Operators continue to make headway in 5G development as Orange announced plans to test use cases, Australia’s Optus will conduct a trial with Nokia and the Small Cell Forum (SCF) identified fragmentation as a big risk.

Orange and Ericsson said this morning they will develop 5G use cases and “service scenarios, including technical alignment and external demonstrations.”

Orange said technology building blocks, proof of concepts and pilots across Europe will allow it to “experience 5G services and capabilities from 2017 onwards”.

Use cases include wireless multi-gigabits internet access in suburban and rural environments, massive and mission critical Internet of Things, ultra large mobile coverage solutions as well as connected cars.

The collaboration will also cover 4G to 5G solutions evolution, including energy and cost efficiencies, and use of SDN and NFV technologies.

Alain Maloberti, senior VP at Orange Labs Networks, said: “Our ambition is to be prepared for a 5G deployment in 2020. By joining forces with Ericsson, we will create for our customers a solid network capable of delivering a wide range of services, from greater data speed everywhere to specialised services for cities and industries.”

Back in June, Orange’s deputy CEO Pierre Louette said deployment of 5G could allow operators to get some of the hype back that they had in the early 2000s, particularly as the network is thought to accommodate a range of different verticals and the much-hyped growth in IoT.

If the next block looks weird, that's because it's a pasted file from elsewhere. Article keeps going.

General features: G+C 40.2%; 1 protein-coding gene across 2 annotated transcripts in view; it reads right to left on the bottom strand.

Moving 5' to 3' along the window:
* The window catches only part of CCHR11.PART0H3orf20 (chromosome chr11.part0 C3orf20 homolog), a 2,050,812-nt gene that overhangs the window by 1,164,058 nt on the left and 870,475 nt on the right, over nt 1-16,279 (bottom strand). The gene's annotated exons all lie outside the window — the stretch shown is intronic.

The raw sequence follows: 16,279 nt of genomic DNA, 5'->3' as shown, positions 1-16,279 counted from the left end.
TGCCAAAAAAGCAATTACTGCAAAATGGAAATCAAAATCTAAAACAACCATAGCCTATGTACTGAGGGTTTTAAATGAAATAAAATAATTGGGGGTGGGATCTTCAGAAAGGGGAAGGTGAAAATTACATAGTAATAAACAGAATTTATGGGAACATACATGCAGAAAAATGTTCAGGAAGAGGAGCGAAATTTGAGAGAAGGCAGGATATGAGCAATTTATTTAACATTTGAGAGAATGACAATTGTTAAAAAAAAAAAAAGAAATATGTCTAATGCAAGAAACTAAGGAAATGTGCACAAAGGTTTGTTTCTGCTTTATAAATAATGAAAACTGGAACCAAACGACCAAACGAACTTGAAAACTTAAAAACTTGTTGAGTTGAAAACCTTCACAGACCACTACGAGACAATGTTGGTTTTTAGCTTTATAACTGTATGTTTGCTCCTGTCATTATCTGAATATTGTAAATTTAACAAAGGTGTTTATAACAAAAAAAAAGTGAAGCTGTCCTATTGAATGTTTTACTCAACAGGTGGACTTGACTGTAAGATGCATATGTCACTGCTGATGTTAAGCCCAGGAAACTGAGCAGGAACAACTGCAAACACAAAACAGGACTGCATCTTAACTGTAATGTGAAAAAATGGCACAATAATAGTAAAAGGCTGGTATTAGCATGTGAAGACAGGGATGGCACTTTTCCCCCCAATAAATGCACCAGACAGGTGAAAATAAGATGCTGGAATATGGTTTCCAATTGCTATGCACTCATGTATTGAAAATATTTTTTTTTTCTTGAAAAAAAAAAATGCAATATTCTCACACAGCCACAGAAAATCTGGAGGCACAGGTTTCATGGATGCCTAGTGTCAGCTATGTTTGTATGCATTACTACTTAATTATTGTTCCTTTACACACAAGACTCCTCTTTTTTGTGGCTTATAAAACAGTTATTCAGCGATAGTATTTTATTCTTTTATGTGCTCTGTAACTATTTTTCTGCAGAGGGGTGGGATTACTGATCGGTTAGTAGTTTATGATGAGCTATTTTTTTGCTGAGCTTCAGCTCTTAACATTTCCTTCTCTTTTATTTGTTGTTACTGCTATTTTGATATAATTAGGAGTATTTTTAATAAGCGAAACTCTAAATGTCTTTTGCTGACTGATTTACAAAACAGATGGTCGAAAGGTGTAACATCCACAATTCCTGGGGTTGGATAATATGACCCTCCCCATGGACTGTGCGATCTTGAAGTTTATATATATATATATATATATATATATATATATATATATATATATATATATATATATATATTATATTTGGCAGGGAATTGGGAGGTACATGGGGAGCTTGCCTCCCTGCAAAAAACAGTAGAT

Over in Australia, Optus and Nokia will work on a 5G trial using the operator’s 3500MHz spectrum and undertake an early 5G prototype by 2017.

The two have already conducted initial closed tests at Optus’ Sydney headquarters on a new 5G radio test bed using Nokia’s Airscale kit.

The demonstration highlighted 5G speed capability with the delivery of virtual reality video content. It also claimed to have showed ultra-reliable low-latency networking enabling new industrial use cases such as real-time responsive robots.

A trial has also been completed demonstrating the capability of NB-IoT to support the connectivity needs of low-power IoT applications.

Nokia and Optus said they will collaborate on promoting 5G global standardisation and industrialisation, trial new network architectures and demonstrate pre-commercial 5G systems at a “major sporting event”.

Of course, while a number of operators and vendors have announced 5G tests and trials this year and next, the first official release of a 5G standard isn’t expected until mid-2018, with phase two following by the end of 2019 – so the consensus is that commercial 5G launches won’t start until 2020. Widespread deployments of 5G aren’t expected to come until 2022 or later.

Small Cell Forum
Meanwhile, participants in the Small Cell Forum’s (SCF) first dedicated 5G workshop included AT&T, Cisco, Ericsson, Huawei, Nokia, SpiderCloud and Vodafone.

“The best route to protect operators from fragmentation is to achieve harmony in the higher layers of the network, with common specs and APIs to enable unified network management, orchestration, security and applications – whatever the underlying access network,” advised outgoing SCF Chair Alan Law.

The importance of a flexible platform which can support a wide range of use cases was also highlighted, such as AT&T’s plans for high speed fixed wireless, and by contrast, a presentation from Cisco on ultra-low latency smart factory networks.

The forum believes it is ideally placed to provide a blueprint for deployment and a roadmap to the future because small cells are at the heart of operators’ move towards multi-technology, multi-domain, multivendor networks.

Earlier in the year, the forum said small cells will “dominate mobile network infrastructure by 2020” and Law told Mobile World Live it was now becoming “critical for MNOs to take the small cell mentality”.